Author: Preston St. Pierre
TCS is a big U.S. federal government IT vendor, providing information-sharing applications to some of the United States’ most secretive departments, such as the CIA, Dept. of Defense, and the National Reconnaissance Office.
These agencies have exceedingly stringent security requirements, yet still need to communicate with each other and share certain information, much of it classified at different levels. With the heightened efforts against potential terrorist attacks since 9/11, secure coordination and cross-communication efficiency of all the different entities responsibie for protecting the country is vital.
TCS sells modular, plug-in applications that deploy quickly with low manpower needs. To date, those applications have all been developed on Sun’s Trusted Solaris. It’s the same as regular Solaris, but adds greater access controls and multi-level security (MLS).
MLS accomplishes two primary functions: it prevents users from accessing information at a higher classification than their security clearance permits, and it ensures that those users cannot declassify any information once they have gained access to it.
According to a 2004 Government Security News survey of 214 security professionals working at federal agencies with “a national security mandate,” 47% said their department is currently involved in some kind of MLS infrastructure modernization initiative.
Ed Hammersla, COO for TCS, said up to this point, Trusted Solaris is the only commercially available operating system that is capable of allowing MLS-based development. He called it “label-based” security. “Essentially, everything that comes off the network has a label, and users are authorized to see only certain labels.”
Previously, Hammersla said, the only way for security agencies to share information was manually – they carried it around on a CD or memory stick. “Our applications automate the process,” he said. “It allows that information to pass from one secure network to another.”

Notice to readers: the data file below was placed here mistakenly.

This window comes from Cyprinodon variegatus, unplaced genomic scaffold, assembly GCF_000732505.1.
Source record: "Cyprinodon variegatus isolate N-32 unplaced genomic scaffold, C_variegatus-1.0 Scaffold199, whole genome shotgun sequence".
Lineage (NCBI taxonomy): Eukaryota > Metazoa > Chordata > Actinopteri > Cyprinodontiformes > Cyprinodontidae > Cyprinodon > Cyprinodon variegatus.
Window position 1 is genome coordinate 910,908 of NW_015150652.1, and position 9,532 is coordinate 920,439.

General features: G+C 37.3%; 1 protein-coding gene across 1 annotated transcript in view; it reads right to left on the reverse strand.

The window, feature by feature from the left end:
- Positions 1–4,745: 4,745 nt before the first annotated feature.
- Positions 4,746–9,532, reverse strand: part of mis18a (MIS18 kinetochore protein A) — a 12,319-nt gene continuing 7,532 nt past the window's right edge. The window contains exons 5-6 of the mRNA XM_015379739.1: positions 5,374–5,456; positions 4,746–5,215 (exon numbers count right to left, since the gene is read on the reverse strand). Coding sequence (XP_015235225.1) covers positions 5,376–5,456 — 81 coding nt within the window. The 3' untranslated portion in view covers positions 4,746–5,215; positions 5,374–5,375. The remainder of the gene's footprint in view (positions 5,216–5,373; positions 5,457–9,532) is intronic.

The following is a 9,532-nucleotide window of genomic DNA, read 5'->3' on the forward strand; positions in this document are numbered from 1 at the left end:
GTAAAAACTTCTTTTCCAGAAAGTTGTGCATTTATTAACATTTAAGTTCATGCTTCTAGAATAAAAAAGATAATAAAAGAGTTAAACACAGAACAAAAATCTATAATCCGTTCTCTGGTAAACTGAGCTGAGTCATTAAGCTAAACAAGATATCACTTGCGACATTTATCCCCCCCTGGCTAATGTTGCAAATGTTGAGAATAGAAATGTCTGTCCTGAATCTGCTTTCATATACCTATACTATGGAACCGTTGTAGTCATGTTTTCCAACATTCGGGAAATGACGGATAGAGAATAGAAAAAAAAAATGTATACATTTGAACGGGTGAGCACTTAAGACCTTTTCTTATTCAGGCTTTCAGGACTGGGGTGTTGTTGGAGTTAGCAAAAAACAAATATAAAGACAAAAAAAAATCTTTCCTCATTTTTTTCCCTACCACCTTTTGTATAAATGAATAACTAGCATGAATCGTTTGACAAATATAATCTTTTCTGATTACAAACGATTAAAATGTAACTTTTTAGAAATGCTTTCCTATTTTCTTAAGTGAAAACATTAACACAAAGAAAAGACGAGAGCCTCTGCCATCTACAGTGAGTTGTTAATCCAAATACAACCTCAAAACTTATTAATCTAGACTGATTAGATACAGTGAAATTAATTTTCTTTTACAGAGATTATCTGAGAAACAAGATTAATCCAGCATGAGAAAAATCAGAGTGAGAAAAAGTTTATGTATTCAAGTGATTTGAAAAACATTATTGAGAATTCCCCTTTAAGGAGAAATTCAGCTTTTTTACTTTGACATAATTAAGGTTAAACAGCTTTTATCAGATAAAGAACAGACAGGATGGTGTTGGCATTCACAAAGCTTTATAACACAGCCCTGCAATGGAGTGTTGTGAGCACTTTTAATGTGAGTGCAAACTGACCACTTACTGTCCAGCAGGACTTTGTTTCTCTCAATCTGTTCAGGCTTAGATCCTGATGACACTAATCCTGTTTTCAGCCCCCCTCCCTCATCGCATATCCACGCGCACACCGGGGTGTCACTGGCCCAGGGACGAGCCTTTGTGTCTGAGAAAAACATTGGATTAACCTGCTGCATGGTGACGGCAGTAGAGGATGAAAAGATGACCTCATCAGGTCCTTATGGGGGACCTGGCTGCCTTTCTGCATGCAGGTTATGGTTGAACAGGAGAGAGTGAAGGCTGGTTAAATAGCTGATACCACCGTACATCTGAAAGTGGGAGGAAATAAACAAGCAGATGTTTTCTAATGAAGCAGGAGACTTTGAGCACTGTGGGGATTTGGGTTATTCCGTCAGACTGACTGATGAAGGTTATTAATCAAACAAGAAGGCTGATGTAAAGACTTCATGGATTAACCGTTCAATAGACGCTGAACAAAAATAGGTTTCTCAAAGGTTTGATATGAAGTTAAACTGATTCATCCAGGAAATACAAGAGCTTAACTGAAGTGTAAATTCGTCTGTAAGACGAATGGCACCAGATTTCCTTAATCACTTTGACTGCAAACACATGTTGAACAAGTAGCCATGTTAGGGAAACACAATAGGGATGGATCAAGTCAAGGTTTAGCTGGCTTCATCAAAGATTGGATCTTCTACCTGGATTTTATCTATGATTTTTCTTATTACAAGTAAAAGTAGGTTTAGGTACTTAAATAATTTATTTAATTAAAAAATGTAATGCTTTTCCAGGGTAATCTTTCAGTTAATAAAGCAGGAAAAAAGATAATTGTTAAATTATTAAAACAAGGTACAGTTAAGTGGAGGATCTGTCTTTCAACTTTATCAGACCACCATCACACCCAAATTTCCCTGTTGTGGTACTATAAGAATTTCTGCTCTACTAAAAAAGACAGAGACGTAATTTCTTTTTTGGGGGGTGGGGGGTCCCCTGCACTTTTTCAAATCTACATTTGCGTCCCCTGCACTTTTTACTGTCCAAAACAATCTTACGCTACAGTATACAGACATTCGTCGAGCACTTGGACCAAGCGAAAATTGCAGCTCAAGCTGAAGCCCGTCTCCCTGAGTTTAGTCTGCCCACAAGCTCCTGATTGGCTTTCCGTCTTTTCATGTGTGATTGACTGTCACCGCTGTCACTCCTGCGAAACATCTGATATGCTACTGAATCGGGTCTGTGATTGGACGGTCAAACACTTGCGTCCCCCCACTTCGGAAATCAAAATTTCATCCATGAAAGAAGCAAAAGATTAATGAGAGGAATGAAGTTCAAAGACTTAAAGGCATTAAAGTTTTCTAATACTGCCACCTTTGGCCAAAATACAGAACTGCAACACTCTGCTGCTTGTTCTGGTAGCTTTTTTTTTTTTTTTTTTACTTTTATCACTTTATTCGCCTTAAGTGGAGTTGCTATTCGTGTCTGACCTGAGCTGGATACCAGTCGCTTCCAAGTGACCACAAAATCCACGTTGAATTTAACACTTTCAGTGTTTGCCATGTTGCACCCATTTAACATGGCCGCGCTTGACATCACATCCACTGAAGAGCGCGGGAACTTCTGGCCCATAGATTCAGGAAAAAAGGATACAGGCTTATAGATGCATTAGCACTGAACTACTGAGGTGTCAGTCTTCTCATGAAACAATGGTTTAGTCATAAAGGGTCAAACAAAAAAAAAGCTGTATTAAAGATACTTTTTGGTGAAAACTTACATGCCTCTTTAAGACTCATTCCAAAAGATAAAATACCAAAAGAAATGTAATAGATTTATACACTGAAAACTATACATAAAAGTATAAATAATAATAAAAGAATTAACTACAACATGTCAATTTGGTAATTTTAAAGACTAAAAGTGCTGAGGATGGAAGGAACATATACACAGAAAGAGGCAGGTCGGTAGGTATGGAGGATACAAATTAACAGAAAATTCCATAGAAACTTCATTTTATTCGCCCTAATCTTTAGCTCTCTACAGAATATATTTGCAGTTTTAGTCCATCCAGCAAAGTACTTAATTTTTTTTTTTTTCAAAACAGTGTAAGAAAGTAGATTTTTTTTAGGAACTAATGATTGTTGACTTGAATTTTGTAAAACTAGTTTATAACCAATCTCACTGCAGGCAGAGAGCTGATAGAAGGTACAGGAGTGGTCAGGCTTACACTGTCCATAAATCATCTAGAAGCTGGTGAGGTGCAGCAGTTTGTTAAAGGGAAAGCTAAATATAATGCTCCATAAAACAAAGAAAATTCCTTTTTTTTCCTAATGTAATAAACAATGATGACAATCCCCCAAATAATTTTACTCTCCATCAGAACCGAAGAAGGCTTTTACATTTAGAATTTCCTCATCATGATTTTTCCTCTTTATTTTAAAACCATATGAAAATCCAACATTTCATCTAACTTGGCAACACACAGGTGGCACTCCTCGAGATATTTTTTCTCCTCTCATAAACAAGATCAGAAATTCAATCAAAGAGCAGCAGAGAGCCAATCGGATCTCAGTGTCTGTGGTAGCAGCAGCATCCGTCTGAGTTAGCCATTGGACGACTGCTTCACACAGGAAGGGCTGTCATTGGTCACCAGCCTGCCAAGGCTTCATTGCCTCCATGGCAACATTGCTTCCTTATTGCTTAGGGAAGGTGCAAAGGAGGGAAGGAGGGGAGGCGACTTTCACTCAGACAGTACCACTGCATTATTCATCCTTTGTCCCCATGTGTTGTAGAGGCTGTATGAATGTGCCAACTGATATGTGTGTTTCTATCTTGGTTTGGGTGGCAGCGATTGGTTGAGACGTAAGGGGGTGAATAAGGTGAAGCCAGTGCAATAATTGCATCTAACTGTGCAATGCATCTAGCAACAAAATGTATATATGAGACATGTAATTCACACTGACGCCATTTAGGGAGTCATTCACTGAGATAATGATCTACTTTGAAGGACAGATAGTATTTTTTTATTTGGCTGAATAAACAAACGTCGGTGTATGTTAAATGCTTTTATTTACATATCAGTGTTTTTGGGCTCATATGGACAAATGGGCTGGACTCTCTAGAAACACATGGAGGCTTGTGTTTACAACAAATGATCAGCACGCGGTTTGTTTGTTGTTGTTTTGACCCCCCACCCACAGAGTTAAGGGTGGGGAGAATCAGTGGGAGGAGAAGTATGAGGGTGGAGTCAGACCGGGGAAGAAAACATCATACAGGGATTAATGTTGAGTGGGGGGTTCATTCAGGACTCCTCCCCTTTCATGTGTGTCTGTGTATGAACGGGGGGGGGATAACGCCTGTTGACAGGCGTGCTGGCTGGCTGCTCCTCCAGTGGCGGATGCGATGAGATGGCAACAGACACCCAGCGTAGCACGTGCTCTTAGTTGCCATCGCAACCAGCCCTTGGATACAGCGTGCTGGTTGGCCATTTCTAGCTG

With all the infrastructure re-working going on, coupled with the increase in OSS uptake in the federal government, TCS found itself receiving requests from customers for Linux-based MLS security applications. So the company decided to create Trusted Linux as a base for porting Trusted Solaris applications.
Trusted Linux will be based on the National Security Agency’s SELinux, a distribution that already includes complex security protections, but has been lacking much of the multi-level security implementations that Hammersla said are necessary to run the kind of information sharing applications TCS’ government customers need.
Hammersla said working with Linux is not a new concept for the company. “Many of our people use Linux at home and have a background in Linux,” he said. “It’s a new initiative, but we have a tremendous amount of experience.”
TCS has been coding the project for about a year, creating MLS patches for SELinux and dutifully offering them to the community. Hammersla said he expects TCS to release the first version of Trusted Linux in early 2005.